Our response to the challenge of Lent

• Do prepare for Lent ahead of time. Consider the sacrifices you select carefully. If you have traditionally made the same sacrifices, consider doing something different this year. Don’t let your response to Lent become a rote reaction.

• The Church traditionally gives us three helps to grow like Jesus. They can be found in St. Matthews Gospel, in Chapter 6, which is the second half of the Sermon on the Mount. Prayer (“when you pray…”), fasting (“when you fast…”), almsgiving (“when you give alms…”) Notice that in all three cases, Jesus says “when”, not “if” …

• Some of our Lenten sacrifices should be for someone else – an offering of penance for a specific person or persons. Fasting is a hidden act of love. The people we fast for typically never know. Yet, fasting is “heavy artillery” in spiritual warfare (see the Gospel of St. Mark, 9:29). It has the effect of eroding resistance to the grace of God. When you are tempted to break a fast, remember the person you are fasting for. Thus the fast is not just (or even primarily) about you. Pray for them, and trust that these “hidden acts of love” will bear an impact on that person.

Remember St. Paul’s Letter to the Colossians 1:24: Now I rejoice in my sufferings for your sake, and in my flesh I complete what is lacking in Christ’s suffering for the sake of his body, that is, the church This is possibly the most difficult passage in Scripture. What could be lacking in Christ’s suffering? Nothing – except my participation in it! Christ wants us to be involved with him in the work of redemption. What are you willing to do for your neighbor?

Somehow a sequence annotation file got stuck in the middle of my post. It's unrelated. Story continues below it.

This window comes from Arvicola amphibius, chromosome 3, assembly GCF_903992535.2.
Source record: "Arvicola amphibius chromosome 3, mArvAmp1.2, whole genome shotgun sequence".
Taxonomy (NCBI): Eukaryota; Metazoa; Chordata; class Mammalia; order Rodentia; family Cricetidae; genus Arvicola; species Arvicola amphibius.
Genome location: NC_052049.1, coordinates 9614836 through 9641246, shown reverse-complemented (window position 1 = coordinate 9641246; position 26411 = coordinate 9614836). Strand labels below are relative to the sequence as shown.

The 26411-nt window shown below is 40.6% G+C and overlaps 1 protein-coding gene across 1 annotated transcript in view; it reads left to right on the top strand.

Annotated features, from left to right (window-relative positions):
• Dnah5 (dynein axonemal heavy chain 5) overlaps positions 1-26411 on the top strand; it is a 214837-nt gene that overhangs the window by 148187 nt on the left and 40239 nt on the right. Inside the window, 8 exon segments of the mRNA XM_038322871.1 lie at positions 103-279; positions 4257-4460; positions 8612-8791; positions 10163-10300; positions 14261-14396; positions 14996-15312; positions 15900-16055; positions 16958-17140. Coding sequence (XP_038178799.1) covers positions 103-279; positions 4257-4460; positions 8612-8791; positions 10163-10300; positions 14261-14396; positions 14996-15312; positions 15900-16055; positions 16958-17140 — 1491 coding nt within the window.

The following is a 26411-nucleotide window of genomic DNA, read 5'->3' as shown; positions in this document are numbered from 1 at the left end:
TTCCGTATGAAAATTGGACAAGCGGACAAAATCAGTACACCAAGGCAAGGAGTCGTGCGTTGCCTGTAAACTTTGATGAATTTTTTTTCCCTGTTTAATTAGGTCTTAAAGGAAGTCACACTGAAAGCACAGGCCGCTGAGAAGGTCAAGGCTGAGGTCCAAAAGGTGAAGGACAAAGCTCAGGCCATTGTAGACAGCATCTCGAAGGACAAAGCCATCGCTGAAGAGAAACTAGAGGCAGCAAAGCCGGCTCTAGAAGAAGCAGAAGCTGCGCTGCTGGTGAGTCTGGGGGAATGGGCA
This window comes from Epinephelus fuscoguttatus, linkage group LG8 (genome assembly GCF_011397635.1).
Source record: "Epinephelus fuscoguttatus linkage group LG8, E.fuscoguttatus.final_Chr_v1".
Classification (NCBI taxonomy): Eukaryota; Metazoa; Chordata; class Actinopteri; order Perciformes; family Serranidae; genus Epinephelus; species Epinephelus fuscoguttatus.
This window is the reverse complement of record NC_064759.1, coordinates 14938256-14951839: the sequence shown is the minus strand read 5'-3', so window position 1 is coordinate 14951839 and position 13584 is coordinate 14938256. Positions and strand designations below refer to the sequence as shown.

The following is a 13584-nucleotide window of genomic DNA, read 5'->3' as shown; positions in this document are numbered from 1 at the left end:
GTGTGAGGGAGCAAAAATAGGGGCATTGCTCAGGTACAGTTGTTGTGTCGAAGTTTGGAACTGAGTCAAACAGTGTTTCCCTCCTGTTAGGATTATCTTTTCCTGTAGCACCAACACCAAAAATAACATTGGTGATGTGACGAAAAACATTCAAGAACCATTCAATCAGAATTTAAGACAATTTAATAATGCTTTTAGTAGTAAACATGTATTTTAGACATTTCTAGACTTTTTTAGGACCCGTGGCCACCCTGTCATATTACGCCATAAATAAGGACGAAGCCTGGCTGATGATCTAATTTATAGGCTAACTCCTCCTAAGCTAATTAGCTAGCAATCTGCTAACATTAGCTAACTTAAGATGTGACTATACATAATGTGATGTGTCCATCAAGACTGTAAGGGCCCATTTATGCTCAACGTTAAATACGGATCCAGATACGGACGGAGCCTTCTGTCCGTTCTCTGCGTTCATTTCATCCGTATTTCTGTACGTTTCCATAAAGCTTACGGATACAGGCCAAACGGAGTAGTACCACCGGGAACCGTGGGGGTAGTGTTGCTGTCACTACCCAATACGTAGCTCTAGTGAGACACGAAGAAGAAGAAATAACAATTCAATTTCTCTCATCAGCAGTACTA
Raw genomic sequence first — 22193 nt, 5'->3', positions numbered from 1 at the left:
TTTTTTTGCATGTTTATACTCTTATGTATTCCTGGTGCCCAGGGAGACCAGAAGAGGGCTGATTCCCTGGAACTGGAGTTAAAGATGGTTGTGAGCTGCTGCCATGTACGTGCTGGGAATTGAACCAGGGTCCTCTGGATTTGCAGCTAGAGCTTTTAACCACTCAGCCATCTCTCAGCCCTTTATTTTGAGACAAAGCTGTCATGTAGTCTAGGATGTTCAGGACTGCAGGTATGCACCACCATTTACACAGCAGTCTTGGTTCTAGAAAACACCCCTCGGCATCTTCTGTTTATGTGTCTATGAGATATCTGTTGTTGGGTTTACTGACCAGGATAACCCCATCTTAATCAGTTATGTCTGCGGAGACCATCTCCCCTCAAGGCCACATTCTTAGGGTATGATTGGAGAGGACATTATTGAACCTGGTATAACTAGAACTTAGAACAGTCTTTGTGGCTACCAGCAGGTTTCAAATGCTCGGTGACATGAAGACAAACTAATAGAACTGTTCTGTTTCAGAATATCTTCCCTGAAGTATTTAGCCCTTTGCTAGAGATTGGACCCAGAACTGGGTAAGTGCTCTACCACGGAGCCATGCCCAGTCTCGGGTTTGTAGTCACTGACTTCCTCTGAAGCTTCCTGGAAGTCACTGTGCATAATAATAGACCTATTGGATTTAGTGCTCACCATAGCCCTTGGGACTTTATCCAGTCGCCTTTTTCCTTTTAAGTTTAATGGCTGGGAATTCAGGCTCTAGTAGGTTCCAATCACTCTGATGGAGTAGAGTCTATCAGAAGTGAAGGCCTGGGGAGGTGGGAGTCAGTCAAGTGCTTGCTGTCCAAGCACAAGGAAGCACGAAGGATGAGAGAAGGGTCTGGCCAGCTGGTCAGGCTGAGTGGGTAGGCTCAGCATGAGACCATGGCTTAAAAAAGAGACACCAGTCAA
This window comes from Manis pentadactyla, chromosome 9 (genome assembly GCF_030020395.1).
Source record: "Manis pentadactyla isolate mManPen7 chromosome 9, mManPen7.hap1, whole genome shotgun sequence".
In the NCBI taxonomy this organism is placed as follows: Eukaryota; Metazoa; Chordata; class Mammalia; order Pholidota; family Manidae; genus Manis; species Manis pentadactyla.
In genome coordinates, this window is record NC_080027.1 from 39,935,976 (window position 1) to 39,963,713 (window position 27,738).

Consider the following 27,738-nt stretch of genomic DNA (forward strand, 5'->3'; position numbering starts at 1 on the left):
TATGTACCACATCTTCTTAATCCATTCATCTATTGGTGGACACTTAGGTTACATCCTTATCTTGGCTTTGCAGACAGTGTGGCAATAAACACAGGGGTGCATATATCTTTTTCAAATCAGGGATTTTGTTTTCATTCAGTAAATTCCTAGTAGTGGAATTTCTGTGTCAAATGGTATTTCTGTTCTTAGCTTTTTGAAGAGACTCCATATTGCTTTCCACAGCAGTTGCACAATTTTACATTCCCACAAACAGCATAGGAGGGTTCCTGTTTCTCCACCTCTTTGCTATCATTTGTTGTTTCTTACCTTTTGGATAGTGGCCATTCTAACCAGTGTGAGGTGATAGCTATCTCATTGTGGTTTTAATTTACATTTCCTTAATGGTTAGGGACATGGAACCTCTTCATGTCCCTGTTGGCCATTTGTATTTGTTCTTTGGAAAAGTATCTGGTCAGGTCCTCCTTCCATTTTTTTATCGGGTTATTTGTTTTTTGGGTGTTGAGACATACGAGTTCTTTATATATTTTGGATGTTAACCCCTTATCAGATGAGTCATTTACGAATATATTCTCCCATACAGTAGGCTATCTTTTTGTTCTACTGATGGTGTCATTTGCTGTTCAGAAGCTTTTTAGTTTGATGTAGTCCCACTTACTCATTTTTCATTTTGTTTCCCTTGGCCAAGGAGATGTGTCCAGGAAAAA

• Some of our Lenten sacrifices should be for ourselves as an expression of sorrow and remorse for our sins. A sacrifice that is a daily reminder that God has redeemed us at a tremendous price. Father Augustine Di Noia says – “If the Cross is our remedy – (think of The Passion of the Christ, if you have seen it) – if our remedy is God so brutally injured that He is almost not recognizable as human – then how great is our wound? The Cross and the Passion of the Lord tell us that sin is far more serious than we ever feared to imagine.”

• Do realize – there is tremendous grace “in the air” at this time of year. I have often tried to make sacrifices or penances at other times of the year only to fail badly. Actual grace is everywhere in lent. • Strongly consider adding silence to your list of prayer and sacrifice– in the car, or for a period of time in church or at home – try to have some silence to listen for God everyday.

• Consider having a dedicated prayer time. o Not prayer in time spent doing other things (eg. driving, watching TV, working, etc). This doesn’t mean not to pray during these times! but it does mean to have other time set aside specifically for prayer. o This time should be defined – say 30 minutes, given to the Lord. o It should optimally be at the same time every day, if possible. o It’s a good idea to have a specific place to pray – a place in your house, a specific chair – which you only use for prayer. When you are there, you are praying …

• Consider making a commitment to learn more about the Divine Mercy during Lent, and especially about the promises of Our Lord on Divine Mercy Sunday (the second Sunday of Easter – ie, the Sunday after Easter Sunday). For more information, see http://www.thedivinemercy.org

• The moment the sacrifices you make cause you to start acting like a jerk (for me this is a result of giving up caffeine!) – give up that sacrifice! It’s not making you more like Christ! You are not acting in charity. Lent is not about “mind-control” or “seeing what you can do”. It is about growing in love. Be Joyful! Remember the Sermon on the Mount. •

Don’t be afraid to fail – and don’t let failure deter you! Many people fail in their promises and then just give up. Don’t just give up. But do consider *why* you failed prayerfully. God may be telling you to try again. Or He may be saying that you are not yet ready for a sacrifice or commitment this great. Accepting this takes humility – but remember the goal! Being more humble will definitely make you more like Christ at the end of Lent. Try working on something smaller.